Whatever happened to the balanced budget amendment?

Like term limits and “virtual town halls,” the idea of a BBA faded from Washington when the electorate’s Perotist, independent fever finally broke more than a decade ago.

Republicans made the president’s $2.1 trillion debt-ceiling increase conditional on, among many other tripwires and blame-avoidance measures, a vote on a balanced budget amendment. But it’s mention seemed somehow anachronistic, like suddenly cueing up some Milli Vanilli.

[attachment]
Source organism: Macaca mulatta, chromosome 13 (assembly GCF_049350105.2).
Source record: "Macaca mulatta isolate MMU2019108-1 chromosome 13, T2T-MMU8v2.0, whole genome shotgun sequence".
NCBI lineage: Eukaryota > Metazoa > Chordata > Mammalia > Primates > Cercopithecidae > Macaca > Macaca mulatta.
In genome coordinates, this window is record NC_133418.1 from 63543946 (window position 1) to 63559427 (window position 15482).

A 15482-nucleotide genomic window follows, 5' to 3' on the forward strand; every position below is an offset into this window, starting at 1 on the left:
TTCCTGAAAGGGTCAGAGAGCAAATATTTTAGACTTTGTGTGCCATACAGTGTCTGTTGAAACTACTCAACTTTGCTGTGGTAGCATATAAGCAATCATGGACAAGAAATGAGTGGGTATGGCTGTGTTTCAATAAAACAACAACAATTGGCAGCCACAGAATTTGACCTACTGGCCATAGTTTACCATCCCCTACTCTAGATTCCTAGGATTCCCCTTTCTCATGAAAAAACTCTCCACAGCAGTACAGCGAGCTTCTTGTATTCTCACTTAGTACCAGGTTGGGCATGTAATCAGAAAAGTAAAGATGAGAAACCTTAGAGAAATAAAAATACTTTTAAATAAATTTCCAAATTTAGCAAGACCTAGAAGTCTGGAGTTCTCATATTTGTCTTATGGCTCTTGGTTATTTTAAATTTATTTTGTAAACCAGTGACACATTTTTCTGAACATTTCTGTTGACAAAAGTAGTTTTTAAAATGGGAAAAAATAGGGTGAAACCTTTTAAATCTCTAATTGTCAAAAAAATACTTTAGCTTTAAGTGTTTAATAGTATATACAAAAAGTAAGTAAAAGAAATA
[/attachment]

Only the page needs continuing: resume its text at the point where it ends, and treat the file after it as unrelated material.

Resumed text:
But it makes sense that the BBA would matter to House Republicans, since it was the very same anti-establishment outrage that fueled the original movement that was eventually channeled into the 2010 remodeling of the GOP and subsequent midterm electoral wave.

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